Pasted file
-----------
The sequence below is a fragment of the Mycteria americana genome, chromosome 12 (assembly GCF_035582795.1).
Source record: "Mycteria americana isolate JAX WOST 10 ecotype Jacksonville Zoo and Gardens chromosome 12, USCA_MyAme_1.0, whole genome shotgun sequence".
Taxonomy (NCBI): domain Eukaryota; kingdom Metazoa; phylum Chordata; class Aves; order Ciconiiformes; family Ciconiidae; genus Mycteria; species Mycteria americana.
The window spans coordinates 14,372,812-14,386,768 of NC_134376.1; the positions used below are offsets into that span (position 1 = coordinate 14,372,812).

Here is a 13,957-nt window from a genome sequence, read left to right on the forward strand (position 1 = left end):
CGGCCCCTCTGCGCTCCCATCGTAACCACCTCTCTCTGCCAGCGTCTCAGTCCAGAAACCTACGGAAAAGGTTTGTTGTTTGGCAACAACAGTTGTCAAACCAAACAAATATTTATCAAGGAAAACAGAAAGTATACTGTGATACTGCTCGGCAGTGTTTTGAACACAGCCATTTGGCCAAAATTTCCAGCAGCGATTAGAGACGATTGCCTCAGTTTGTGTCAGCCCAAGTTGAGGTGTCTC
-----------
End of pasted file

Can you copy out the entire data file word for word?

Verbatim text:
The sequence below is a fragment of the Mycteria americana genome, chromosome 12 (assembly GCF_035582795.1).
Source record: "Mycteria americana isolate JAX WOST 10 ecotype Jacksonville Zoo and Gardens chromosome 12, USCA_MyAme_1.0, whole genome shotgun sequence".
Taxonomy (NCBI): domain Eukaryota; kingdom Metazoa; phylum Chordata; class Aves; order Ciconiiformes; family Ciconiidae; genus Mycteria; species Mycteria americana.
The window spans coordinates 14,372,812-14,386,768 of NC_134376.1; the positions used below are offsets into that span (position 1 = coordinate 14,372,812).

Here is a 13,957-nt window from a genome sequence, read left to right on the forward strand (position 1 = left end):
CGGCCCCTCTGCGCTCCCATCGTAACCACCTCTCTCTGCCAGCGTCTCAGTCCAGAAACCTACGGAAAAGGTTTGTTGTTTGGCAACAACAGTTGTCAAACCAAACAAATATTTATCAAGGAAAACAGAAAGTATACTGTGATACTGCTCGGCAGTGTTTTGAACACAGCCATTTGGCCAAAATTTCCAGCAGCGATTAGAGACGATTGCCTCAGTTTGTGTCAGCCCAAGTTGAGGTGTCTC